The aim of this randomized double blinded sham-controlled study was to determine the effect of cerebellar anodal transcranial direct current stimulation (a-tDCS) on online and offline motor learning in healthy older individuals. Thirty participants were randomly assigned in experimental (n = 15) or sham tDCS (n = 15) groups. Participants in experimental group received 2 mA cerebellar a-tDCS for 20 min. However, the tDCS was turned off after 30 seconds in sham group. Response time (RT) and error rate (ER) in serial RT test were assessed before, during 35 minutes and 48 h after the intervention. Reduction of RT and ER following the intervention session was considered as short-term (35 min post intervention) and long-term offline learning (48 h post intervention), respectively. Online RT and ER reduction were similar in both groups (P > 0.05). RT was significantly reduced 48 hours post intervention in cerebellar a-tDCS group (P = 0.03). Moreover, RT was significantly increased after 35 minutes and 48 hours in sham tDCS group (P = 0.03, P = 0.007), which indicates a lack of short-term and long-term offline learning in older adults. A-tDCS on cerebellar region produced more short-term and long-term offline improvement in RT (P = 0.014, P = 0.01) compared to sham tDCS. In addition, online, short-term and long-term (48 h) offline error reduced in cerebellar a-tDCS as compared to sham-control group, although this reduction was not significant (P > 0.05). A deficit suggests that a direct comparison to a younger group was made. The findings suggested that cerebellar a-tDCS might be useful for improvement of offline motor learning in older individuals.

PMID: 28278354 [PubMed – indexed for MEDLINE]

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Effects of tDCS on motor learning and memory formation: A consensus and critical position paper.

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Effects of tDCS on motor learning and memory formation: A consensus and critical position paper.

Clin Neurophysiol. 2017 Apr;128(4):589-603

Authors: Buch ER, Santarnecchi E, Antal A, Born J, Celnik PA, Classen J, Gerloff C, Hallett M, Hummel FC, Nitsche MA, Pascual-Leone A, Paulus WJ, Reis J, Robertson EM, Rothwell JC, Sandrini M, Schambra HM, Wassermann EM, Ziemann U, Cohen LG

Abstract
Motor skills are required for activities of daily living. Transcranial direct current stimulation (tDCS) applied in association with motor skill learning has been investigated as a tool for enhancing training effects in health and disease. Here, we review the published literature investigating whether tDCS can facilitate the acquisition, retention or adaptation of motor skills. Work in multiple laboratories is underway to develop a mechanistic understanding of tDCS effects on different forms of learning and to optimize stimulation protocols. Efforts are required to improve reproducibility and standardization. Overall, reproducibility remains to be fully tested, effect sizes with present techniques vary over a wide range, and the basis of observed inter-individual variability in tDCS effects is incompletely understood. It is recommended that future studies explicitly state in the Methods the exploratory (hypothesis-generating) or hypothesis-driven (confirmatory) nature of the experimental designs. General research practices could be improved with prospective pre-registration of hypothesis-based investigations, more emphasis on the detailed description of methods (including all pertinent details to enable future modeling of induced current and experimental replication), and use of post-publication open data repositories. A checklist is proposed for reporting tDCS investigations in a way that can improve efforts to assess reproducibility.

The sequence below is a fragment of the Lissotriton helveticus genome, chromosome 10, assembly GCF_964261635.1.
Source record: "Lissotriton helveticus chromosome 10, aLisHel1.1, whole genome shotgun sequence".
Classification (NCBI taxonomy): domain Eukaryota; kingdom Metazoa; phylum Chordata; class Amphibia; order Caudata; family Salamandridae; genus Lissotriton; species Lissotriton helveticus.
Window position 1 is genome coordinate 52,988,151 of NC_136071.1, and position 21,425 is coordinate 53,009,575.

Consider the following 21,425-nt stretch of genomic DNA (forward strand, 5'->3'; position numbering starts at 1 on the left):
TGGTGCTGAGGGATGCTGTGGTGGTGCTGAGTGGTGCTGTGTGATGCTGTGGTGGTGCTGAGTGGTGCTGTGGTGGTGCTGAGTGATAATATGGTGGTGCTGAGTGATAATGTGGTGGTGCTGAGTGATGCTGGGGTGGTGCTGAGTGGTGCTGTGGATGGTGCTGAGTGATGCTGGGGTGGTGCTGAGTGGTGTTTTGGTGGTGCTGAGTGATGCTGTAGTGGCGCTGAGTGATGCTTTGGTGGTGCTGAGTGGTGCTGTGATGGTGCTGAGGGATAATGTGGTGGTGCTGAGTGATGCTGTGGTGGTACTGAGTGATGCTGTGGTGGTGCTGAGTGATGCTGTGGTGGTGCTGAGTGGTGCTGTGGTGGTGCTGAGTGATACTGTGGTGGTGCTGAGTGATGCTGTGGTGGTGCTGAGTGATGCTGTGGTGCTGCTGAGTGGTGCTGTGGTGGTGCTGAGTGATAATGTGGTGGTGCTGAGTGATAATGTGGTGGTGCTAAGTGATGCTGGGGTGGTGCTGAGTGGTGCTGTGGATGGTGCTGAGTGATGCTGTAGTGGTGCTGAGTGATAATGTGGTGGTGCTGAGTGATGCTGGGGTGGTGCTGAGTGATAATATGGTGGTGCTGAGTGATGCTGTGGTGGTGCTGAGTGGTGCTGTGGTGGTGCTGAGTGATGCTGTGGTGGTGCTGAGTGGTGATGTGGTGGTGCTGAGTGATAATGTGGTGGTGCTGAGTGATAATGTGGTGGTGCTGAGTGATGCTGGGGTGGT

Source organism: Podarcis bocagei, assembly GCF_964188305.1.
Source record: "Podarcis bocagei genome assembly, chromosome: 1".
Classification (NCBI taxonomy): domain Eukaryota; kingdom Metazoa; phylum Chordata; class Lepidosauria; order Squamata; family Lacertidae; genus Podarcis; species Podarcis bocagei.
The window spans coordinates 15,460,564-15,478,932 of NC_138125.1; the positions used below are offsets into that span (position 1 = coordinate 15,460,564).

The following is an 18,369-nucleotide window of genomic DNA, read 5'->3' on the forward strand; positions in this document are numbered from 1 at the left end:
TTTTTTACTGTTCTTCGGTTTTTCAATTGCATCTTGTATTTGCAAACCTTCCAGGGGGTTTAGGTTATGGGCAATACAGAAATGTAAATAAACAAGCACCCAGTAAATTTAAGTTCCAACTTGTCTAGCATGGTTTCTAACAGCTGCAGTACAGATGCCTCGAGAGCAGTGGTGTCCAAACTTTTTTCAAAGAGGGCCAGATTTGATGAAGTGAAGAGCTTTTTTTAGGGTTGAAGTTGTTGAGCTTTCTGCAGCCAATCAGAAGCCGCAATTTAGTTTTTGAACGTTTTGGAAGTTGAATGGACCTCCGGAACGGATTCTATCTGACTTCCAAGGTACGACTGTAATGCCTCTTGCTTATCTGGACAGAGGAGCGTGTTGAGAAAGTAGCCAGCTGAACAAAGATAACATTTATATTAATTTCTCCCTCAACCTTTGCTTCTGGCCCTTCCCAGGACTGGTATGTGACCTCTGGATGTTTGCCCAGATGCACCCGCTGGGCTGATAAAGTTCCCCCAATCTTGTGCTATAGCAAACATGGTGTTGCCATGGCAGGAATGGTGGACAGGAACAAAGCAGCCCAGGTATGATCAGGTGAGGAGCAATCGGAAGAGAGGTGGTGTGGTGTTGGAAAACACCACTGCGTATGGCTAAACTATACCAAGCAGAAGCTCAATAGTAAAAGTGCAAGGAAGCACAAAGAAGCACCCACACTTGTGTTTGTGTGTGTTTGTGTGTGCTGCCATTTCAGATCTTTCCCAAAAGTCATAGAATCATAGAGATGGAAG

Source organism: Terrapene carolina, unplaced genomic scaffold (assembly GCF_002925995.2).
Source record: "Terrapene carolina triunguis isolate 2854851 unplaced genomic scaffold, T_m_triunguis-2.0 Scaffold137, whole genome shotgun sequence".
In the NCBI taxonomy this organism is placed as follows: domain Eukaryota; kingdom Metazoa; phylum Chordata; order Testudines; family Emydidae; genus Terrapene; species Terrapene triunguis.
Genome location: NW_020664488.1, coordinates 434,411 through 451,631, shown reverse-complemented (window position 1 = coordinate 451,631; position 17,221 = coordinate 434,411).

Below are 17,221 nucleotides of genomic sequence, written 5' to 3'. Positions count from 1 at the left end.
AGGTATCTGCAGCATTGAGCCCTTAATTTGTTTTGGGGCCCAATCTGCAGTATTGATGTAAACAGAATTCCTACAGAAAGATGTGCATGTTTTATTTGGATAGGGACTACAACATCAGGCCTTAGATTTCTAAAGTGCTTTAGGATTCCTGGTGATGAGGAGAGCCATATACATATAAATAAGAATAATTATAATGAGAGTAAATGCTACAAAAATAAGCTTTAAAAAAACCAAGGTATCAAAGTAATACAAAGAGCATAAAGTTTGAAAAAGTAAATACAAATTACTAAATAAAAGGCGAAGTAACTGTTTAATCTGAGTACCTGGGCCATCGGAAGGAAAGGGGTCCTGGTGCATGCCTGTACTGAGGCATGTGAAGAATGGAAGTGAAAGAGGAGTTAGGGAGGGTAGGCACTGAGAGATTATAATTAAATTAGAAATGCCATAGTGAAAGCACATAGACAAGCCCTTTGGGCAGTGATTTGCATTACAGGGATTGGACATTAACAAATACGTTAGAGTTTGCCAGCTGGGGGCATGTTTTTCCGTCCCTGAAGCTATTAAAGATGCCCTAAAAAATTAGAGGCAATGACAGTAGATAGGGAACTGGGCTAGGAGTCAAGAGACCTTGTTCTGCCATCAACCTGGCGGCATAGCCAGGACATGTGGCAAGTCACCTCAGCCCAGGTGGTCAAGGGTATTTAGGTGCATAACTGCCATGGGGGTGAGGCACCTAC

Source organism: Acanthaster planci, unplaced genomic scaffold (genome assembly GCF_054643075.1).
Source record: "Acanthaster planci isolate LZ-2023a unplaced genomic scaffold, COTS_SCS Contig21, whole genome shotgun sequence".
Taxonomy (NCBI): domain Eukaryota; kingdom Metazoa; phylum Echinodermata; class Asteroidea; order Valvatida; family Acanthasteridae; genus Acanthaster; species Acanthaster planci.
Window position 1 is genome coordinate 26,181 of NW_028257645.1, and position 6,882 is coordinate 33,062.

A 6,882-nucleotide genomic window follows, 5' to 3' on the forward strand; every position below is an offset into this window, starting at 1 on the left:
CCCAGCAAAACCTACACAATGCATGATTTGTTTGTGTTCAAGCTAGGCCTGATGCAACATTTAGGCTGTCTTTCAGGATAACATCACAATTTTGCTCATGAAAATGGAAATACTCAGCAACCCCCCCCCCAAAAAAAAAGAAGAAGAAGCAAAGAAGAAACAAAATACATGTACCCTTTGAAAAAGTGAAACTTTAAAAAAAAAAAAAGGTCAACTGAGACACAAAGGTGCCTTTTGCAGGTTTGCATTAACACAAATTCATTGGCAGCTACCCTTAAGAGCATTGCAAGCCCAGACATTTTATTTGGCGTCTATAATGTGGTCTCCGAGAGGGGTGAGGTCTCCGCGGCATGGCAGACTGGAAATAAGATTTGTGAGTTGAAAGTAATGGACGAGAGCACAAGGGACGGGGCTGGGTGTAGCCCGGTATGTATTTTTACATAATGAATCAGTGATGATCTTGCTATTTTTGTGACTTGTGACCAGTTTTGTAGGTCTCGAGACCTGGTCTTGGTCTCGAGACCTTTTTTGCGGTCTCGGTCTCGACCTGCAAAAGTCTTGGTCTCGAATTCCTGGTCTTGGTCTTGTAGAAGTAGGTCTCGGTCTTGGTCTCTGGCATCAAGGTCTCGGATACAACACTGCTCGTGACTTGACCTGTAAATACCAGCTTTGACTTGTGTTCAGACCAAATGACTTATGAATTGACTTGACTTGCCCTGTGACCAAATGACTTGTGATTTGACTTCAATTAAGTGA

PMID: 28231477 [PubMed – indexed for MEDLINE]

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Modulating Motor Learning through Transcranial Direct-Current Stimulation: An Integrative View.

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Modulating Motor Learning through Transcranial Direct-Current Stimulation: An Integrative View.

Front Psychol. 2016;7:1981

Authors: Ammann C, Spampinato D, Márquez-Ruiz J

Abstract
Motor learning consists of the ability to improve motor actions through practice playing a major role in the acquisition of skills required for high-performance sports or motor function recovery after brain lesions. During the last decades, it has been reported that transcranial direct-current stimulation (tDCS), consisting in applying weak direct current through the scalp, is able of inducing polarity-specific changes in the excitability of cortical neurons. This low-cost, painless and well-tolerated portable technique has found a wide-spread use in the motor learning domain where it has been successfully applied to enhance motor learning in healthy individuals and for motor recovery after brain lesion as well as in pathological states associated to motor deficits. The main objective of this mini-review is to offer an integrative view about the potential use of tDCS for human motor learning modulation. Furthermore, we introduce the basic mechanisms underlying immediate and long-term effects associated to tDCS along with important considerations about its limitations and progression in recent years.

PMID: 28066300 [PubMed]